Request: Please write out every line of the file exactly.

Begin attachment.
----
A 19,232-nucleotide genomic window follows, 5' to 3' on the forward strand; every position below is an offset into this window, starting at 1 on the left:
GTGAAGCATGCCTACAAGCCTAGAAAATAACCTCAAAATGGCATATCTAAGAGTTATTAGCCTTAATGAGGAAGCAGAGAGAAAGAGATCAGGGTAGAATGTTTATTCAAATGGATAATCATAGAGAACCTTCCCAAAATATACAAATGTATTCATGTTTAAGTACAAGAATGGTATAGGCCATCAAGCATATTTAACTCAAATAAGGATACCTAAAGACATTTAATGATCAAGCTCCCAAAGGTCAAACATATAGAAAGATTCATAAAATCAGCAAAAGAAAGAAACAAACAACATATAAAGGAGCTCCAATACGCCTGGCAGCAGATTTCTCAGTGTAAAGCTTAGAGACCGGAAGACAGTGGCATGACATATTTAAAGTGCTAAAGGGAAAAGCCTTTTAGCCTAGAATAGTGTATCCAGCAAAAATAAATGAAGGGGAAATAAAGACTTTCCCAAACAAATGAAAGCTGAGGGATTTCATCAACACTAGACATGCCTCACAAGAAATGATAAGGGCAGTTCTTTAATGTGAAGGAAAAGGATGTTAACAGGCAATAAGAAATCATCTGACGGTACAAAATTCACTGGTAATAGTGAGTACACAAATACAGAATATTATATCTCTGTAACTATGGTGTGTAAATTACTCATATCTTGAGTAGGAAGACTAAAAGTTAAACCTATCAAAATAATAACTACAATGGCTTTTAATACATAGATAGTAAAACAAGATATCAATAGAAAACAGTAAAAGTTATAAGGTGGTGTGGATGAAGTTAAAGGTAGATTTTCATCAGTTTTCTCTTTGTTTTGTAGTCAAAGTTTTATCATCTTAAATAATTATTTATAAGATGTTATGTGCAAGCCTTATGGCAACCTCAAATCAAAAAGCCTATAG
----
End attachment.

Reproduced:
A 19,232-nucleotide genomic window follows, 5' to 3' on the forward strand; every position below is an offset into this window, starting at 1 on the left:
GTGAAGCATGCCTACAAGCCTAGAAAATAACCTCAAAATGGCATATCTAAGAGTTATTAGCCTTAATGAGGAAGCAGAGAGAAAGAGATCAGGGTAGAATGTTTATTCAAATGGATAATCATAGAGAACCTTCCCAAAATATACAAATGTATTCATGTTTAAGTACAAGAATGGTATAGGCCATCAAGCATATTTAACTCAAATAAGGATACCTAAAGACATTTAATGATCAAGCTCCCAAAGGTCAAACATATAGAAAGATTCATAAAATCAGCAAAAGAAAGAAACAAACAACATATAAAGGAGCTCCAATACGCCTGGCAGCAGATTTCTCAGTGTAAAGCTTAGAGACCGGAAGACAGTGGCATGACATATTTAAAGTGCTAAAGGGAAAAGCCTTTTAGCCTAGAATAGTGTATCCAGCAAAAATAAATGAAGGGGAAATAAAGACTTTCCCAAACAAATGAAAGCTGAGGGATTTCATCAACACTAGACATGCCTCACAAGAAATGATAAGGGCAGTTCTTTAATGTGAAGGAAAAGGATGTTAACAGGCAATAAGAAATCATCTGACGGTACAAAATTCACTGGTAATAGTGAGTACACAAATACAGAATATTATATCTCTGTAACTATGGTGTGTAAATTACTCATATCTTGAGTAGGAAGACTAAAAGTTAAACCTATCAAAATAATAACTACAATGGCTTTTAATACATAGATAGTAAAACAAGATATCAATAGAAAACAGTAAAAGTTATAAGGTGGTGTGGATGAAGTTAAAGGTAGATTTTCATCAGTTTTCTCTTTGTTTTGTAGTCAAAGTTTTATCATCTTAAATAATTATTTATAAGATGTTATGTGCAAGCCTTATGGCAACCTCAAATCAAAAAGCCTATAG